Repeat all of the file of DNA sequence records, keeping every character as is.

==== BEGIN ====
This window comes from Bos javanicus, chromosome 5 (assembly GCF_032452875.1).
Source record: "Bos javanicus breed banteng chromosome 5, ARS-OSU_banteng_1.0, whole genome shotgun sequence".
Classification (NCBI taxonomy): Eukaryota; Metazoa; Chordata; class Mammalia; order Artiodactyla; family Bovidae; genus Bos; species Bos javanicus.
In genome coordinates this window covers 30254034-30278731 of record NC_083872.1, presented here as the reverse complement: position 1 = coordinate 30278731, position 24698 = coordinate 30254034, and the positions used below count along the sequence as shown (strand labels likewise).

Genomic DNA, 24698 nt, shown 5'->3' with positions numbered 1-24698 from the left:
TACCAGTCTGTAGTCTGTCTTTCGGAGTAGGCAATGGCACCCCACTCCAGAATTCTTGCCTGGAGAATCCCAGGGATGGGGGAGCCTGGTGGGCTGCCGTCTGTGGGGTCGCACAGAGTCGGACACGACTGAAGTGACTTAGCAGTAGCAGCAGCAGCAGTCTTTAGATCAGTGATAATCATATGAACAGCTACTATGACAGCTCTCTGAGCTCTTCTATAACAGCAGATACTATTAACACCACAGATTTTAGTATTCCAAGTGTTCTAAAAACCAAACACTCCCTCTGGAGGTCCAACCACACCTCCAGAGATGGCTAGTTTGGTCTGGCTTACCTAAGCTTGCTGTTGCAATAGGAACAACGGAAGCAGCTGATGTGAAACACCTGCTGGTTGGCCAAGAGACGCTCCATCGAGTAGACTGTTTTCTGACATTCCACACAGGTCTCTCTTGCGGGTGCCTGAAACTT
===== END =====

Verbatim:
This window comes from Bos javanicus, chromosome 5 (assembly GCF_032452875.1).
Source record: "Bos javanicus breed banteng chromosome 5, ARS-OSU_banteng_1.0, whole genome shotgun sequence".
Classification (NCBI taxonomy): Eukaryota; Metazoa; Chordata; class Mammalia; order Artiodactyla; family Bovidae; genus Bos; species Bos javanicus.
In genome coordinates this window covers 30254034-30278731 of record NC_083872.1, presented here as the reverse complement: position 1 = coordinate 30278731, position 24698 = coordinate 30254034, and the positions used below count along the sequence as shown (strand labels likewise).

Genomic DNA, 24698 nt, shown 5'->3' with positions numbered 1-24698 from the left:
TACCAGTCTGTAGTCTGTCTTTCGGAGTAGGCAATGGCACCCCACTCCAGAATTCTTGCCTGGAGAATCCCAGGGATGGGGGAGCCTGGTGGGCTGCCGTCTGTGGGGTCGCACAGAGTCGGACACGACTGAAGTGACTTAGCAGTAGCAGCAGCAGCAGTCTTTAGATCAGTGATAATCATATGAACAGCTACTATGACAGCTCTCTGAGCTCTTCTATAACAGCAGATACTATTAACACCACAGATTTTAGTATTCCAAGTGTTCTAAAAACCAAACACTCCCTCTGGAGGTCCAACCACACCTCCAGAGATGGCTAGTTTGGTCTGGCTTACCTAAGCTTGCTGTTGCAATAGGAACAACGGAAGCAGCTGATGTGAAACACCTGCTGGTTGGCCAAGAGACGCTCCATCGAGTAGACTGTTTTCTGACATTCCACACAGGTCTCTCTTGCGGGTGCCTGAAACTT